This might be why so many people end up married to someone that is a near clone of their abusive parent.  When they try to have a relationship with someone from a healthier family, they are literally speaking different languages. In the case of a mixture of partners from  healthy and unhealthy backgrounds, the person doing the splitting is using their partner as a proxy in a fight with some parent figure such as their alcoholic verbally abusive (possibly deceased) step-dad. Someone with a different background may find this behavior and the associated accusations utterly baffling, and their partner's response may include rage and shame.  

Projective identification will be a major part of the campaign to create this external bad guy.  Typically this means the victim will behave in a way to provoke criticism.  A classic example is to tell someone over and over "You're angry ... you're angry ... you're angry.." until finally the other person  becomes angry. It's the accuser who has anger, but they need to manipulate the other person into being angry so the accuser can shift the blame to the other person and make them the bad guy.  
As I said in a previous diary  Psychology Of Hatred Part II: Projection & Projective Identification

(wikipedia) The projector (the phony "victim")strives to find in the other, or to induce the other to become, the very embodiment of projection..... their behavior towards the object of projection invokes in that person precisely the thoughts, feelings or behaviors projected.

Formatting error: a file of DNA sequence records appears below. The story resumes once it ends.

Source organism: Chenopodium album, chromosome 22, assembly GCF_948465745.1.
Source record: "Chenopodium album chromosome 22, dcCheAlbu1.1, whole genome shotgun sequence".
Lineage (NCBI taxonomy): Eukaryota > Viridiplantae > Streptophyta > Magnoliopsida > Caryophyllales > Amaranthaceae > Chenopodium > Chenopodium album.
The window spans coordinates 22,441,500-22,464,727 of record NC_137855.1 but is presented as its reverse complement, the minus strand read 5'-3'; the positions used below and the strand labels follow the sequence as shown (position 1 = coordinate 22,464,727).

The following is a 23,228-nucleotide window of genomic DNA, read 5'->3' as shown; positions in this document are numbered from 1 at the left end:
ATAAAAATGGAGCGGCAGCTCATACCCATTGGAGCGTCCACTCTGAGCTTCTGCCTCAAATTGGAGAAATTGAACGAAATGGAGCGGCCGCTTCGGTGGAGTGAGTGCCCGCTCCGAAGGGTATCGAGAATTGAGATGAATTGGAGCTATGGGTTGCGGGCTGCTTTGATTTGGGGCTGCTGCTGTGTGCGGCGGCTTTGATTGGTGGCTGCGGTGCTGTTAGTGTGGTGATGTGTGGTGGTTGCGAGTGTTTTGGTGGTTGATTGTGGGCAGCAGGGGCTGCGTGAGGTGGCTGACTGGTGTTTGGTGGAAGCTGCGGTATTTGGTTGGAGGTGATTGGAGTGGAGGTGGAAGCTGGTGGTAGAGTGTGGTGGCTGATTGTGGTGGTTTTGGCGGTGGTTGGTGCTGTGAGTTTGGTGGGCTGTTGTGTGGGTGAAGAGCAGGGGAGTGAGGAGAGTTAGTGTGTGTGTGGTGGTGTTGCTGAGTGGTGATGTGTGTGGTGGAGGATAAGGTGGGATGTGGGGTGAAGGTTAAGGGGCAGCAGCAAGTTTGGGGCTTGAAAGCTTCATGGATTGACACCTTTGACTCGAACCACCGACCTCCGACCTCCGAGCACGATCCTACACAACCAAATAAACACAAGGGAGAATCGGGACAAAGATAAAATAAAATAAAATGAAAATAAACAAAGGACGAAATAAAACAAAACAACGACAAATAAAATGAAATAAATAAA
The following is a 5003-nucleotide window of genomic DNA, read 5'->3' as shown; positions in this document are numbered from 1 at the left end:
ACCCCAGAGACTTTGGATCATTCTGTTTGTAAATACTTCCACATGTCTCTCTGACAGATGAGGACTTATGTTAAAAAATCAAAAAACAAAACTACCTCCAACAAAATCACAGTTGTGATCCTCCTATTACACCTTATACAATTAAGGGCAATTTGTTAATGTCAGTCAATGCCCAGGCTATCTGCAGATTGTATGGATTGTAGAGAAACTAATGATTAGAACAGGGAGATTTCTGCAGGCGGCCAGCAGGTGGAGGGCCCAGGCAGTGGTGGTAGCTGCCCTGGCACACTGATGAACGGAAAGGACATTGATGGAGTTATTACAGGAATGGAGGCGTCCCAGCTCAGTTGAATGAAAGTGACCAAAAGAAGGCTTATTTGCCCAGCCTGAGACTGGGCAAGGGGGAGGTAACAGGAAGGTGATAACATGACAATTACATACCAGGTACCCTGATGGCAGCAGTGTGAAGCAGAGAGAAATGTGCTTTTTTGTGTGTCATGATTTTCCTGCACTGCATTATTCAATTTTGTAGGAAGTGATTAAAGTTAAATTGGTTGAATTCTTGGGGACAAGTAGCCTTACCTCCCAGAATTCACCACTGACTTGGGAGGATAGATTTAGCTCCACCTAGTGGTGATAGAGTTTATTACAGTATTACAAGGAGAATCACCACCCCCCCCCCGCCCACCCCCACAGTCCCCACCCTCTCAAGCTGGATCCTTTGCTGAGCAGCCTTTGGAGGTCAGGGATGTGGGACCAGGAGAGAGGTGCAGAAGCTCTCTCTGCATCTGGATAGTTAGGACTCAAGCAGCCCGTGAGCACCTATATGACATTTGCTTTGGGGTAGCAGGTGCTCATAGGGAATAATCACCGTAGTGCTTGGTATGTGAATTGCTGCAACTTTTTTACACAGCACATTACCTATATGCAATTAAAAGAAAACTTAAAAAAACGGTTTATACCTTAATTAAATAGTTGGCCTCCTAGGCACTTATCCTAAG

Now it is clearer - instead of just making foolish ad hominem attacks, the aggressor tries to bait a victim into giving them the exact proof they need so desperately to validate their own anger.  Then they can rally their friends or family for an attack.  Bonus points are awarded for gaining sympathy and being the center of attention. The manipulator poses as a hapless victim, but orchestrates the whole performance for an audience. I guess it could be used for good, but it seems like it's always a form of aggression, specifically covert aggression.
Looking at the example of a Facebook troll, why does someone spend most of their life simply being stupid and annoying on line? They get criticism, and being called "stupid" by some frustrated stranger is clearly their goal.  What other explanation is there except an effort to recreate their relationship with a bad parent?  Maybe, the abusive parent used projective identification and called the child "stupid" until the child lived up to the criticism and did badly in school, just so the parent to put the child in the role of the "bad kid" or the family scapegoat.  The child may be made to feel guilt of they resist:
.....However, such resistance can produce a peculiar form of guilt...guilt for not being or not becoming the embodiment of the complement demanded by the other;.....(wikipedia).